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Hallelujah! A breakthrough moment on the most complicated film of my life: Solar construction drone-lapse wizardry

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Without wanting to get too excited as there are many different stages to this production which are yet to take on any kind of shape, the most important aspect of it was being able to build the film in Adobe After Effects (AE), a program I both love & hate for it's impossibly complex yet awesome powers.

I was struggling however, due to the default export format of the mapping program, our beloved JPG. No matter what I tried I couldn't import them into AE. I watched a few YouTube tutorials, hit the forums and followed the guidance... some of which led me to a kind of success and I was able to import PNGs made from the JPGs. However, this tripled their (already massive) file size and created the need for extra work in AE, cropping out the background of the maps.

While my computer is fast, it ain't that fast and the speed at which it functioned with these files was painfully slow... so I had to find another way.

Mapping a site which is too big for mapping!

Drones are limited now to a height of 400ft so a single shot looking directly down doesn't cover much ground.

Therefore, to map this entire site would take 48h of consistent work. Not just due to the multiple flights (requiring ten batteries) but the insane amount of images (over 2000) which would then need processing online.

To remedy this problem, I have been creating daily maps of the 'busy' sections of the site as it progresses. I do this using a mapping program which sends the drone up on a pre-set flight path and takes multiple photos which are connected together online to create the final map.

Here you can see a typical mapping flight path.

Once the images are 'stitched' by the online program (which takes hours due to slow internet speeds out here in the sticks!) I end up with a very high quality JPG which looks like this.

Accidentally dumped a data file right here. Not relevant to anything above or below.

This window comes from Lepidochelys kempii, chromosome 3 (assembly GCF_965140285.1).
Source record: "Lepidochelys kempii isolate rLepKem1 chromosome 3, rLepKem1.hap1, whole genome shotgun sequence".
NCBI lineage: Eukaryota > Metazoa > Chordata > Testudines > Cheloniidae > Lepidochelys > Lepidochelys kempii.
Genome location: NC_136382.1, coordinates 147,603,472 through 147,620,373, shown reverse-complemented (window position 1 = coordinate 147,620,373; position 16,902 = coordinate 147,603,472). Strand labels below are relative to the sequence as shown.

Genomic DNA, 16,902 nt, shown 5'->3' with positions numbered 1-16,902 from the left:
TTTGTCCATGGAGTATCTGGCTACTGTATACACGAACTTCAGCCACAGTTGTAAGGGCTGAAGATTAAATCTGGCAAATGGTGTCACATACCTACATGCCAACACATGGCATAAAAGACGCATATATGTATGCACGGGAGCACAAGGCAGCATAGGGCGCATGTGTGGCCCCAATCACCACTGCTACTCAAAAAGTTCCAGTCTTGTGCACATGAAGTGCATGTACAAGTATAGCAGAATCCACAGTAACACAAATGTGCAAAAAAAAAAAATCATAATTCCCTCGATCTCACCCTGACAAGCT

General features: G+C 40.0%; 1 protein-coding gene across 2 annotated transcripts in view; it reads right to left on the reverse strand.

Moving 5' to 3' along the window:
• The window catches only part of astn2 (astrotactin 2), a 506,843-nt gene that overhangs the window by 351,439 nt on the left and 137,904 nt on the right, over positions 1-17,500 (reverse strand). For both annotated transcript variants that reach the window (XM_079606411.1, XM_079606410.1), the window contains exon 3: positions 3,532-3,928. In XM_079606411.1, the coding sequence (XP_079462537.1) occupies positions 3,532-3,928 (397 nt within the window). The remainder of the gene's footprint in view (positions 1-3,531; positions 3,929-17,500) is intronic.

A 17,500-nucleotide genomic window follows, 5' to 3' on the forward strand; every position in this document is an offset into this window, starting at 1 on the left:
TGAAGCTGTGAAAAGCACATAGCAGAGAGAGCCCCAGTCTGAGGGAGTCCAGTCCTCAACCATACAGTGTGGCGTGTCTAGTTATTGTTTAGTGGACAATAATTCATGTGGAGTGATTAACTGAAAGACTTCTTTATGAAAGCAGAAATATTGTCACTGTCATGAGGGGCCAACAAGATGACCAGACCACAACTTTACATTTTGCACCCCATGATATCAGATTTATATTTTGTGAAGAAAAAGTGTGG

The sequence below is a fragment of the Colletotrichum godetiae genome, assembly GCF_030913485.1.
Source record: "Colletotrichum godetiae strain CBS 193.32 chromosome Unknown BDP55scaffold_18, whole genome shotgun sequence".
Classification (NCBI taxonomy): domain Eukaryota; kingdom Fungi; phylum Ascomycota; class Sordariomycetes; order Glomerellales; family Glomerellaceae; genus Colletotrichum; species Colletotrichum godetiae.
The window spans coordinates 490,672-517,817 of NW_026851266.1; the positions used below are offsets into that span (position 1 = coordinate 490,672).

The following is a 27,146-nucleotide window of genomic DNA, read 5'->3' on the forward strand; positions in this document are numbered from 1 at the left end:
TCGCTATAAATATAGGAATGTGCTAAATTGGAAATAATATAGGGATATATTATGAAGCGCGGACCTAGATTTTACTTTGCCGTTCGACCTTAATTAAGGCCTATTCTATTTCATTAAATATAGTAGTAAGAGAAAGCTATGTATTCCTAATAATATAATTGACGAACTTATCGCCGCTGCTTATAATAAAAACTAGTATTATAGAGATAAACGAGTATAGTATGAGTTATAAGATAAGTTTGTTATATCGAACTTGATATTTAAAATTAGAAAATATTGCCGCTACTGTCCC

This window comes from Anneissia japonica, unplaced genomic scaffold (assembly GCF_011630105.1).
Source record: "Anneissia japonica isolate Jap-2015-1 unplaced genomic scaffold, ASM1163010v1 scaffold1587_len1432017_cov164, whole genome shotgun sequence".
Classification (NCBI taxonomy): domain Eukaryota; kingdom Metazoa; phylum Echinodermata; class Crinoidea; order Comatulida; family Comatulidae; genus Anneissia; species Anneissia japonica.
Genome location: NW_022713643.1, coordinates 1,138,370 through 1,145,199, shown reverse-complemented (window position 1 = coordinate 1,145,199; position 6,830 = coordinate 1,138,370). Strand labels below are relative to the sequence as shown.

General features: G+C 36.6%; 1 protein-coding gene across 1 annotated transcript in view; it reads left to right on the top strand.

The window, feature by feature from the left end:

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What I hadn't thought about was downloading the maps as GeoTIF files from the online program, which are huge files, most around 1GB. Unlike their JPG counterparts, after converting to PNGs they will do exactly what they are supposed to in AE, making the black background invisible.

Even thought the files are bigger in AE, they don't crunch my CPU the way the previous PNGs did because the background is naturally cropped out.

No doubt this sounds all very technical and probably quite dull for those of you who are not into this!


Over the last two months the site has gone from this...

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To this...

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The above image is a roughly put together composite of multiple maps, overlaying the google earth shot.

What now?

I have completed a beautiful opening sequence which for legal reasons i cannot show you yet. However, it's basically just an AE created time-lapse of the compound area as it goes from this...


to this...

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AE Wizardry

Now that I know I can use these maps in AE as functional PNG files I'm going to have a go at making it appear as if the roads are expanding out across the site before any of the other bits arrived.

For those of you interested I will be using the Roto Brush Tool to get this particular job done.

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I should be able to isolate the roads as they are a different colour to the brown earth of the site, which will permit me to 'play' with them.

So, that's it for now.

Love & Light

Who is @samstonehill?

He was a London based filmmaker until he sold everything and set out on a barefoot journey around the world, currently based in the south of France.

He is travelling with his partner & two children and with no bank account he has been living on STEEM & crypto for over two years.

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Sam supports @naturalmedicine because they are seeking to help us in ways which go far beyond money. Please come and join us on Discord


All content created for this account is 100% original (unless otherwise stated), produced by @samstonehill who invites you to use & share freely as you wish.


All non original photo sources can be found by clicking on the image

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